GST suffered on input services by the Indian cargo liners may become cost to them, which will ultimately be passed on to the exporters as a part of the freight charges

The issue deliberated in this article pertains to the transaction of shipping of goods by India based cargo liners for export from India. The service of transportation of goods in a vessel attracts GST @ 5% with input tax credit (ITC) of only input services. However, if the service qualifies as a ‘zero rated supply’ as defined under IGST Act, then the said service would not bear this GST incidence of 5% and the incidence of GST suffered on input services can be claimed as refund also. Export of services is considered as a zero-rated supply under GST. The exporter of service has two options as follows:

  • Pay IGST and then claim refund of the same. All ITC can be utilized for payment of GST under this option.
  • Export without payment of GST under LUT and claim refund of ITC on inputs and input services. GST paid on capital goods is however not refunded.

For a service to qualify as export of service, one of the conditions is that the Place of Supply (POS) should also be outside India.

The incoterms for export of goods may broadly be categorized as on FOB basis or other, like C&F/CIF basis.

Export of Goods from India on CIF/CNF Basis

In this case, the Indian exporter must charter a ship. If he charters an Indian shipper, then GST becomes chargeable by the shipper. The POS for such supply by Indian shipper as per the provisions of IGST Act prior to its amendment i.e. up to 1.2.2019, was the place where the Indian registered exporter was located i.e. in India. From 1.2.2019, the said POS is the place of destination of goods i.e. place outside India. Despite the POS being outside India, such service received by Indian exporter will not qualify as export of service as the recipient of service (Indian exporter) is located in India. Therefore,the above amendment in POS provision does not provide any relief as the service provided by the Indian shipper continues to be subject to GST. As the charging of GST by Indian shippers from the exporter of goods resulted into working capital issues for the exporters, the Government provided a temporary relief by way of granting an exemption from GST on the said service of transportation of goods to place outside India w.e.f. 25.1.2018. The said exemption was initially made available up to 30.9.2018 which was then extended up to 30.9.2019. Simultaneously, the credit provisions have been amended to the effect that no reversal of credit would be required with respect to such exempted services. Thus,the said transporter would be able to avail the input tax credit with respect to such exempted activity.However, the input tax credit in the hands of shipper would be of no use if no other output taxable supplies are made by the shipper. Moreover, there is no refund mechanism available under GST law for such a scenario as the said transaction does not qualify as export of service.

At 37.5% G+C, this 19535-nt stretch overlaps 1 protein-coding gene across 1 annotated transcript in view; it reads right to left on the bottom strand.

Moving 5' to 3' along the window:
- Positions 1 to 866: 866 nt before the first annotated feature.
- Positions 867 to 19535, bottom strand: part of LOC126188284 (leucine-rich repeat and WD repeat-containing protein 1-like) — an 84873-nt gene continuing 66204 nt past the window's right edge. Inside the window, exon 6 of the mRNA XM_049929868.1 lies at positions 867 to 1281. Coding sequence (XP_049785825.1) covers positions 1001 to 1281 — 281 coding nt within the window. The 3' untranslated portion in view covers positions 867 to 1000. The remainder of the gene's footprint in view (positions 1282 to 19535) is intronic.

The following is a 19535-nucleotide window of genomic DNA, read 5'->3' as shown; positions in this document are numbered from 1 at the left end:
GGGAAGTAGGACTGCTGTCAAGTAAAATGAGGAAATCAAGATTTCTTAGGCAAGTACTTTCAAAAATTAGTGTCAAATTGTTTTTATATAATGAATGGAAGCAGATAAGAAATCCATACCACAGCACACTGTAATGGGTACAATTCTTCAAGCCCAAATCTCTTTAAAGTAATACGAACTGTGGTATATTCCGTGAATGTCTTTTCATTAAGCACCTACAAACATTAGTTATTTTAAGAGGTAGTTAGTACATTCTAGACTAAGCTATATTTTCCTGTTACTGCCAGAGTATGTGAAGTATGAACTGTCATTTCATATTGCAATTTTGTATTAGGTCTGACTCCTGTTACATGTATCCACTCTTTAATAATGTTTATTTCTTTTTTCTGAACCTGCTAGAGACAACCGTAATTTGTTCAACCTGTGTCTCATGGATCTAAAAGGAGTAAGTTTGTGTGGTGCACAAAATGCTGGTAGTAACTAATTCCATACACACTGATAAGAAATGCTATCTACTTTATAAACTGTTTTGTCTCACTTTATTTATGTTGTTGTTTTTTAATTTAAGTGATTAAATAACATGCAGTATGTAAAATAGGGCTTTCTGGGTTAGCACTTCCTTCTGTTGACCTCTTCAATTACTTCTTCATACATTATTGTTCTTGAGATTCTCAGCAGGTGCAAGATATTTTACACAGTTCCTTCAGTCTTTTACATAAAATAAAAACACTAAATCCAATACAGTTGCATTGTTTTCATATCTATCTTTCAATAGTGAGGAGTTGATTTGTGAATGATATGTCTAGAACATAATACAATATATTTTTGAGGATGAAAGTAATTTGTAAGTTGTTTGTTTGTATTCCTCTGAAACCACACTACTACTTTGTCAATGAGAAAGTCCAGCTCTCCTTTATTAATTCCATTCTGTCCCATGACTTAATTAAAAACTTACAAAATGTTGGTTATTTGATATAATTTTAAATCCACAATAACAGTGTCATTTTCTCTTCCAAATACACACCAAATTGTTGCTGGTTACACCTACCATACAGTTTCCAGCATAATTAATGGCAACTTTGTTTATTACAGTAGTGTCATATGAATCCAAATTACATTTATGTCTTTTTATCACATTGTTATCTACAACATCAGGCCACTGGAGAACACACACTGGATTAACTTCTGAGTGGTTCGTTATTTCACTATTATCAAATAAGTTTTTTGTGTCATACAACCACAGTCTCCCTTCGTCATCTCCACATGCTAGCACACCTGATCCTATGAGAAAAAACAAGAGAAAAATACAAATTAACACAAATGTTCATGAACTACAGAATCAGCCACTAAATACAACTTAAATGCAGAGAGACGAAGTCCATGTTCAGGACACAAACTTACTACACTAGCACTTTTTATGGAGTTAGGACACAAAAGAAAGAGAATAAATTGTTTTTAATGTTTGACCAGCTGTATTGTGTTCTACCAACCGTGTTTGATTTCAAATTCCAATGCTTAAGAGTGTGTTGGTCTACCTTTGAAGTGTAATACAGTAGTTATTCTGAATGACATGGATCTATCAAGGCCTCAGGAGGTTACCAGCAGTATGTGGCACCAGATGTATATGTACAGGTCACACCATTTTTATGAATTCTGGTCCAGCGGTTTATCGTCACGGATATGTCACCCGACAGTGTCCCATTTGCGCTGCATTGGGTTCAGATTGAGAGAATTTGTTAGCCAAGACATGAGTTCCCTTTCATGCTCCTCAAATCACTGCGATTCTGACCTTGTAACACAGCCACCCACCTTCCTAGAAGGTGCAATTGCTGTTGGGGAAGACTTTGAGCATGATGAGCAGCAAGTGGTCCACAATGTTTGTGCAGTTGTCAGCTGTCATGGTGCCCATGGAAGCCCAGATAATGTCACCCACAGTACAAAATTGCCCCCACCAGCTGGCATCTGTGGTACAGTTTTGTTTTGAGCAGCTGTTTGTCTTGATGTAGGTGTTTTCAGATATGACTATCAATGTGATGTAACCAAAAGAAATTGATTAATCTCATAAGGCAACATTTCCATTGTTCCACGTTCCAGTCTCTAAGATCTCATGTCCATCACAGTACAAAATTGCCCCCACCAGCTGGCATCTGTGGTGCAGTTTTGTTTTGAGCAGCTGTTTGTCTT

So, GST suffered on input services by the Indian Cargo liners may become cost to them, which will ultimately be passed on to the exporters as a part of the freight charges. Therefore, in authors point of view, granting of exemption is not an ideal solution of the issue as while solving one issue it has created another. Thus, the industry should pursue for the appropriate and holistic redressal of the issue.